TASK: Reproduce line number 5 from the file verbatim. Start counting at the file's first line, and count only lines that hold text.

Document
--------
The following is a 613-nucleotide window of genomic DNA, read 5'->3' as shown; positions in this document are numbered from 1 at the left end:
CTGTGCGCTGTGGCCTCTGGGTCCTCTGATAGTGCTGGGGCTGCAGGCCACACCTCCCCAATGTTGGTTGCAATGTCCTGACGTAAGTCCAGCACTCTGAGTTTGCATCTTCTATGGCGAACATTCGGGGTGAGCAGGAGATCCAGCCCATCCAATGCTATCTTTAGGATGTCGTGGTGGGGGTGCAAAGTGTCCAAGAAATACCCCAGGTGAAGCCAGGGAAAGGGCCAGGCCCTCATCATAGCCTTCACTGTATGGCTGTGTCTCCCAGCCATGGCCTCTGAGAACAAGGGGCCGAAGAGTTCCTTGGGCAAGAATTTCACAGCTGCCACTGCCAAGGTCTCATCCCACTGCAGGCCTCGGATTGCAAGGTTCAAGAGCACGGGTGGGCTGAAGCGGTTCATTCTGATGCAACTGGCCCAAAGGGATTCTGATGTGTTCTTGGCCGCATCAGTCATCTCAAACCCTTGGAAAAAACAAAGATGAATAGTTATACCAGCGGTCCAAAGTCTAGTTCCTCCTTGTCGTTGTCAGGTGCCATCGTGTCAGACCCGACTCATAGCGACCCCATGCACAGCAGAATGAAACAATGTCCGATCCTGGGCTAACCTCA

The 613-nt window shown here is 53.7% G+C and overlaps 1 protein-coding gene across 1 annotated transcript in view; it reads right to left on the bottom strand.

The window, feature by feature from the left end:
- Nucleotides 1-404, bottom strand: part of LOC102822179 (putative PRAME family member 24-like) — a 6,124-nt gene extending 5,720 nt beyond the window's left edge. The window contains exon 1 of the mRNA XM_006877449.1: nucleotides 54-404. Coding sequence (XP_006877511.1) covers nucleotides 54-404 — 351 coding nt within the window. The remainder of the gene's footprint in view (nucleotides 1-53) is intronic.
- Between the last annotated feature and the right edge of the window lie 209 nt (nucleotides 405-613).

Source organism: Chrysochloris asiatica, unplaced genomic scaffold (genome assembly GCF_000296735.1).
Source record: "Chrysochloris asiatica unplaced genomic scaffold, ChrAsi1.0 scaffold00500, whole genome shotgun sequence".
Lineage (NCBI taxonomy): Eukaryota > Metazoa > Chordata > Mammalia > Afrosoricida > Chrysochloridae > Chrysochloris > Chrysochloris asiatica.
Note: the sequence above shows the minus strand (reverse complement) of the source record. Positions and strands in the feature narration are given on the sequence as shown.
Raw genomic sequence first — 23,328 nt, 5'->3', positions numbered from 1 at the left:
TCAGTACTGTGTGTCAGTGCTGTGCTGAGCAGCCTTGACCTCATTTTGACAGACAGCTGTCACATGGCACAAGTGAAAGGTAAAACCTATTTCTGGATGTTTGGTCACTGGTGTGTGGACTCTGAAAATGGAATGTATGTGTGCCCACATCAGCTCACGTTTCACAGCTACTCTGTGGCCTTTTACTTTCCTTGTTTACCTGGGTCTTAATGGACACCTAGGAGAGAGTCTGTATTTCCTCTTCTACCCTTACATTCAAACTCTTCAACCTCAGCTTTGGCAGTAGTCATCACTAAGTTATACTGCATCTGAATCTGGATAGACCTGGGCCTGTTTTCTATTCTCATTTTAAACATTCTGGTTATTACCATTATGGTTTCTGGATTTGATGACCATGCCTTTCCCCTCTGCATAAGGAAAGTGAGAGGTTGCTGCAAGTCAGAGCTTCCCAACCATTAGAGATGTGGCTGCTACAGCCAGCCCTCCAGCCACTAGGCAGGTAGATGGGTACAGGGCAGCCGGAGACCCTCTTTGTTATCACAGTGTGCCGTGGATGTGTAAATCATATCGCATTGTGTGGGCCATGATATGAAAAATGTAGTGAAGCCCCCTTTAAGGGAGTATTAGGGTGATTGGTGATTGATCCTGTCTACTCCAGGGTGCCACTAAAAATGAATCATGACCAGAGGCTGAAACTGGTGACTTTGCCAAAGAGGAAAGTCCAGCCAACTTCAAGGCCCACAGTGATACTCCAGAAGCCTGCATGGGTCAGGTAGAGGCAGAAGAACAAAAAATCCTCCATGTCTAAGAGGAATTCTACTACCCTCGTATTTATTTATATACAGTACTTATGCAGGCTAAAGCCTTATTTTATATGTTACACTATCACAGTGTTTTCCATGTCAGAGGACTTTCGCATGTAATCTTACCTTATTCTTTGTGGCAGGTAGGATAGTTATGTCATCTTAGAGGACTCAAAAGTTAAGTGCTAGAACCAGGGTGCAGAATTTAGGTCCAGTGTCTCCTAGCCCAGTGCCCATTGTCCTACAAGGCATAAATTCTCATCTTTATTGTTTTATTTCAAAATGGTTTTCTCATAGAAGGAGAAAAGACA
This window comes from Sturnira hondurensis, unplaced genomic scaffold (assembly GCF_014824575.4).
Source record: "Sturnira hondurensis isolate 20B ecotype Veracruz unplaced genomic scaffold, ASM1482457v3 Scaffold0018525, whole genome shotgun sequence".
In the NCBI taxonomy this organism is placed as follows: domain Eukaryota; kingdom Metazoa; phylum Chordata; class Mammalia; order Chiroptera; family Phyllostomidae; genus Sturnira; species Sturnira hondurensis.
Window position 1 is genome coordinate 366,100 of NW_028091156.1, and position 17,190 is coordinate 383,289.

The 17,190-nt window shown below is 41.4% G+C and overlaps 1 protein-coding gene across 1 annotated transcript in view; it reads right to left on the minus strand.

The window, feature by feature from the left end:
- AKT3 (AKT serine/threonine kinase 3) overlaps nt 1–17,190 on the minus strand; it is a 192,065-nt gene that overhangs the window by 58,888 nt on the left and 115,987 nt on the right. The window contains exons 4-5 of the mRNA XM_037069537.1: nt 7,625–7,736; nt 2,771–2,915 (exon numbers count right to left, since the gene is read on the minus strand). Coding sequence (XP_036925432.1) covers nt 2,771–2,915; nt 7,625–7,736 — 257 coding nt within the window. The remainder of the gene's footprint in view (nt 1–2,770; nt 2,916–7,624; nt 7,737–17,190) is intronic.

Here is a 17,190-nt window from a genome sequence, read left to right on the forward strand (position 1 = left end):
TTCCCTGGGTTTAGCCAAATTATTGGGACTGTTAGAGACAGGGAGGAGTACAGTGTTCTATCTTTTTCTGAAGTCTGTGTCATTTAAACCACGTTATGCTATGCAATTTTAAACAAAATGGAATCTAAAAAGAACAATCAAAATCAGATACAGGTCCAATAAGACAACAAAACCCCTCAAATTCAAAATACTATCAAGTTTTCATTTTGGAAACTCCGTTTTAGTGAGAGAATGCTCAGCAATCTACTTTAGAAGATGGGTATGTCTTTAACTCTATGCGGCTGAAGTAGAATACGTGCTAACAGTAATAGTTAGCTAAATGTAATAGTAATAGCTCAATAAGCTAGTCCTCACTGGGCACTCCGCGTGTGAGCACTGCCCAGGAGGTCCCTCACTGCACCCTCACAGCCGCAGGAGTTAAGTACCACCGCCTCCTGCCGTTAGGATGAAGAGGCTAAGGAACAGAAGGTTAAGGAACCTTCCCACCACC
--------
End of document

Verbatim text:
- Nucleotides 1-404, bottom strand: part of LOC102822179 (putative PRAME family member 24-like) — a 6,124-nt gene extending 5,720 nt beyond the window's left edge. The window contains exon 1 of the mRNA XM_006877449.1: nucleotides 54-404. Coding sequence (XP_006877511.1) covers nucleotides 54-404 — 351 coding nt within the window. The remainder of the gene's footprint in view (nucleotides 1-53) is intronic.